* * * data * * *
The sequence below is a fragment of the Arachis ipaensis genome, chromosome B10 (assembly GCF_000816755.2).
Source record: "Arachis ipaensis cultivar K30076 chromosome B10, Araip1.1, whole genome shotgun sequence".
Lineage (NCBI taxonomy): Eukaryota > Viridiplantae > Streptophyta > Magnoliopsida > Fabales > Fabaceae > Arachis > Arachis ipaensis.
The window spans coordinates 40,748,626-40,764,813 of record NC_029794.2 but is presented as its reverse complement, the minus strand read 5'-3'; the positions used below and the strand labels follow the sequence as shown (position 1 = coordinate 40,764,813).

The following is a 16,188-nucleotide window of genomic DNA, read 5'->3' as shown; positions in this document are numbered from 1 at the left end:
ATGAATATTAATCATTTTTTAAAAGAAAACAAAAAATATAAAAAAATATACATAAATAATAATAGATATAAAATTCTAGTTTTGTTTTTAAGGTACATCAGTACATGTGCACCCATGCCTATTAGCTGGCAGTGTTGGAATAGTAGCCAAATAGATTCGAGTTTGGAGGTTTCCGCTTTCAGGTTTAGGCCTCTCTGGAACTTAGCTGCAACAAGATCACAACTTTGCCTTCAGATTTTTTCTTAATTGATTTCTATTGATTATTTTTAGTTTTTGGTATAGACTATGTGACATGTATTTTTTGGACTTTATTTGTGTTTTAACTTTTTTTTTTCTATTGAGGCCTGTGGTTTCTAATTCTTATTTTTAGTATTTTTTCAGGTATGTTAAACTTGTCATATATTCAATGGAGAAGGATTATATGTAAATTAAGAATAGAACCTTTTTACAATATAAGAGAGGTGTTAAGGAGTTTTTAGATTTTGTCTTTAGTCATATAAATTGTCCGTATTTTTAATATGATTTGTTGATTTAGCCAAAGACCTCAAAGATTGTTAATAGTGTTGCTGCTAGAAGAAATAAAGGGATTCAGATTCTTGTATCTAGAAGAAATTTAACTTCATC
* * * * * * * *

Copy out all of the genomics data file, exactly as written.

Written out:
The sequence below is a fragment of the Arachis ipaensis genome, chromosome B10 (assembly GCF_000816755.2).
Source record: "Arachis ipaensis cultivar K30076 chromosome B10, Araip1.1, whole genome shotgun sequence".
Lineage (NCBI taxonomy): Eukaryota > Viridiplantae > Streptophyta > Magnoliopsida > Fabales > Fabaceae > Arachis > Arachis ipaensis.
The window spans coordinates 40,748,626-40,764,813 of record NC_029794.2 but is presented as its reverse complement, the minus strand read 5'-3'; the positions used below and the strand labels follow the sequence as shown (position 1 = coordinate 40,764,813).

The following is a 16,188-nucleotide window of genomic DNA, read 5'->3' as shown; positions in this document are numbered from 1 at the left end:
ATGAATATTAATCATTTTTTAAAAGAAAACAAAAAATATAAAAAAATATACATAAATAATAATAGATATAAAATTCTAGTTTTGTTTTTAAGGTACATCAGTACATGTGCACCCATGCCTATTAGCTGGCAGTGTTGGAATAGTAGCCAAATAGATTCGAGTTTGGAGGTTTCCGCTTTCAGGTTTAGGCCTCTCTGGAACTTAGCTGCAACAAGATCACAACTTTGCCTTCAGATTTTTTCTTAATTGATTTCTATTGATTATTTTTAGTTTTTGGTATAGACTATGTGACATGTATTTTTTGGACTTTATTTGTGTTTTAACTTTTTTTTTTCTATTGAGGCCTGTGGTTTCTAATTCTTATTTTTAGTATTTTTTCAGGTATGTTAAACTTGTCATATATTCAATGGAGAAGGATTATATGTAAATTAAGAATAGAACCTTTTTACAATATAAGAGAGGTGTTAAGGAGTTTTTAGATTTTGTCTTTAGTCATATAAATTGTCCGTATTTTTAATATGATTTGTTGATTTAGCCAAAGACCTCAAAGATTGTTAATAGTGTTGCTGCTAGAAGAAATAAAGGGATTCAGATTCTTGTATCTAGAAGAAATTTAACTTCATC